Maintaining tariffs on Chinese-built molds could have helped combat IP theft

IP theft concept

One of the hidden costs of having molds built in China is the potential theft of intellectual property (IP). This includes theft of mold designs, mold components, product design and the products themselves. IP theft is a story that PlasticsToday has been writing about for almost three decades, and there's no end in sight. Tariffs on Chinese-built molds for U.S. OEMs just might have prevented some of the ongoing IP theft that costs companies millions of dollars every year. However, the Trump administration announced at the end of the year that it would suspend the 25% tariff it had placed on injection molds made in China.

The Alliance for American Manufacturing noted in a blog post on Jan. 8, “Bi-Partisan Support for Stronger Protection Against Intellectual Property Theft,” that senators Mark Warner (D-VA) and Marco Rubio (R-FL) have introduced a bill to “create a White House Office of Critical Technologies and Security that would advise the president and coordinate the government’s response to IP theft and supply chain risks.”

In a press release commenting on this bill, Rubio said, “China continues to conduct a coordinated assault on U.S. intellectual property, U.S. businesses and our government networks and information with the full backing of the Chinese Communist Party. The United States needs a more coordinated approach to directly counter this critical threat and ensure we better protect U.S. technology. We must continue to do everything possible to prevent foreign theft of our technology, and interference in our networks and critical infrastructure.”

Finally, the government is recognizing this problem. But is it too little, too late?

I’ve written many articles over the years citing case studies of companies, large and small, that have battled this problem of IP theft. Smaller companies sometimes only discover that a Chinese competitor has stolen their product after seeing duplicates at trade shows! Trade enforcement officers have raided the booths of these counterfeiters, confiscated their goods and sent them packing, but it hasn’t stopped the ongoing problem.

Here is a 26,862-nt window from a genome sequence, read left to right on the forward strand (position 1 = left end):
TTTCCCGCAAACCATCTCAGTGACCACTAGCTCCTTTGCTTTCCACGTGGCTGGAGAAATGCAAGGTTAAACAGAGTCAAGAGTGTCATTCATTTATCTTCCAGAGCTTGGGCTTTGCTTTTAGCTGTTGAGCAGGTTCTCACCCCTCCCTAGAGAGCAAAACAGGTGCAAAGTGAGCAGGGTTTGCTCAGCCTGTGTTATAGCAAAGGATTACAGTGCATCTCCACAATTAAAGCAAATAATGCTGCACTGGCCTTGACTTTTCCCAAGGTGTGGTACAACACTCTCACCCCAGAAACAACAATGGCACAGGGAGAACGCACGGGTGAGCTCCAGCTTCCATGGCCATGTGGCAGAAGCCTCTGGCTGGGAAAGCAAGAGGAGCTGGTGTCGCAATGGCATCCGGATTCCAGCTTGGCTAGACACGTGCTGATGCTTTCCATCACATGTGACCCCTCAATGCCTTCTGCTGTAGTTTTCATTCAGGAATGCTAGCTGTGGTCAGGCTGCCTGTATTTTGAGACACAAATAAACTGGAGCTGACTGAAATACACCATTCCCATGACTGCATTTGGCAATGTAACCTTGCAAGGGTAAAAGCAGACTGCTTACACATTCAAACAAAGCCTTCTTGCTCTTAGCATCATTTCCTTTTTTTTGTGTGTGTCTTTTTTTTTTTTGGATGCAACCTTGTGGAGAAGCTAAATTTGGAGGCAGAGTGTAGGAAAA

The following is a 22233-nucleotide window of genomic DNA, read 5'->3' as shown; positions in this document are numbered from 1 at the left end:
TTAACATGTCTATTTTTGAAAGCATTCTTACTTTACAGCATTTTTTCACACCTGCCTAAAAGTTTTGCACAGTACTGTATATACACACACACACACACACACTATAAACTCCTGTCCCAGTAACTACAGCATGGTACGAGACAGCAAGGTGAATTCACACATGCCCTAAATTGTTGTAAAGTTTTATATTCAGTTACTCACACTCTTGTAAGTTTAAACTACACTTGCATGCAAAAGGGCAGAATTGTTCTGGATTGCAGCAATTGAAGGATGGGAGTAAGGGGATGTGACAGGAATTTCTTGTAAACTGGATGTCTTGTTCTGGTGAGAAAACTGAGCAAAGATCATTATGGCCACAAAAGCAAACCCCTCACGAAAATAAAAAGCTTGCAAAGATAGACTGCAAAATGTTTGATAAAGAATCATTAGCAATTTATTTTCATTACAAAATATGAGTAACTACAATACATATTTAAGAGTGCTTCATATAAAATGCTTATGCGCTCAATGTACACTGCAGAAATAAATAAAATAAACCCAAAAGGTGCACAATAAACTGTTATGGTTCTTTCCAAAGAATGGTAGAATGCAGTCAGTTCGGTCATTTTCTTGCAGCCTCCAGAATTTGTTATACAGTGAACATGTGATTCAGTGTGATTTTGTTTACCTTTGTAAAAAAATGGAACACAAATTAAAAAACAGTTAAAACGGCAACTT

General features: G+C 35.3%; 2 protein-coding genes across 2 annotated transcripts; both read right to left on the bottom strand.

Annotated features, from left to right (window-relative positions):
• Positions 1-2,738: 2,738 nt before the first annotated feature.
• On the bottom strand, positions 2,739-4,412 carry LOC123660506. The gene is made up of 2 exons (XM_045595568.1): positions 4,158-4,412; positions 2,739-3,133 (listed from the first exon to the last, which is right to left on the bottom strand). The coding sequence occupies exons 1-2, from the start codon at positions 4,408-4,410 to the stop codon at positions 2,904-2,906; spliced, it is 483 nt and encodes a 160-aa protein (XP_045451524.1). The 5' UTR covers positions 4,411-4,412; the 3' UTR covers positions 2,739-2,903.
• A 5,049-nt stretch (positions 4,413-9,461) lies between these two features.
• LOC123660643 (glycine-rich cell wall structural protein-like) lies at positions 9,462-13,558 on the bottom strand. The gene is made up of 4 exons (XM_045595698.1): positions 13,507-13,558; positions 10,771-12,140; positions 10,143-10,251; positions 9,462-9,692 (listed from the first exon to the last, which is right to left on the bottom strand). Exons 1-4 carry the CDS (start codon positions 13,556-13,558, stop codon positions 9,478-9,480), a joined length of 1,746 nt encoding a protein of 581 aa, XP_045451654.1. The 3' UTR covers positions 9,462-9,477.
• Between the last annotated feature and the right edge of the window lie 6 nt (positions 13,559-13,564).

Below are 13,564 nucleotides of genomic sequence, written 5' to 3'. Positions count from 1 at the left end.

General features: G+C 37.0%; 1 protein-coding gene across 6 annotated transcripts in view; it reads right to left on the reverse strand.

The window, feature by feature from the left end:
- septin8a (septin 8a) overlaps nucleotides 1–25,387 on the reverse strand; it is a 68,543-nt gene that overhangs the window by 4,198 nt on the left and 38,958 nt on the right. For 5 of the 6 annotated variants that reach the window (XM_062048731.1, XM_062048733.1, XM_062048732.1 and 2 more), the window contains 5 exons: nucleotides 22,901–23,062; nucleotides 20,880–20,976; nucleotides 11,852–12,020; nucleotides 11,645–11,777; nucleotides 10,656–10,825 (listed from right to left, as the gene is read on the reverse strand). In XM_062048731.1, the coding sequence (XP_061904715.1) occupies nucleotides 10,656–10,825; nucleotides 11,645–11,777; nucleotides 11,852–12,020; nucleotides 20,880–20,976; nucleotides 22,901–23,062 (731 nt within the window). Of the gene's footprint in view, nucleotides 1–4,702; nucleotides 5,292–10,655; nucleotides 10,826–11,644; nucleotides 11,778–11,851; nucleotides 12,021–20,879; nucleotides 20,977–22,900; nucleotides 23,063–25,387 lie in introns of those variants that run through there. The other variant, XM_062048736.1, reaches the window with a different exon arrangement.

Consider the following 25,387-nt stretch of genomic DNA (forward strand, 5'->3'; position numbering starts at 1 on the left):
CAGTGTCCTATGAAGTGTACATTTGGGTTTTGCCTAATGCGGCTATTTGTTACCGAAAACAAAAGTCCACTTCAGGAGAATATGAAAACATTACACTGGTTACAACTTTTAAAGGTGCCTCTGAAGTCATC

Tariffs on molds, perhaps, would have given incentives to many companies to build their molds in the United States, saving millions of dollars lost to counterfeiters. Many smaller companies and private inventors had their molds built in China to take advantage of deep discounts only to discover that their IP had been stolen. Suddenly the true cost of a China mold increased by many thousands of dollars.

Maybe some OEMs or large plastics processing companies believe that there is a big advantage to be gained by placing mold programs in China, but in the long run it hurts everyone. Tariffs help level the playing field. They could have helped U.S. mold manufacturers gain new work that would have otherwise gone to China.

Admittedly, some mold work has stayed in the United States, as moldmakers have become more competitive. Trust is a huge issue in this business, and some OEMs have discovered that U.S. mold companies can be trusted to do the right thing and build a high-quality mold that provides long-term productivity. U.S. moldmakers, for the most part, stand behind their work. That in itself is worth more than the cost savings of having a mold built in China and risking IP theft.

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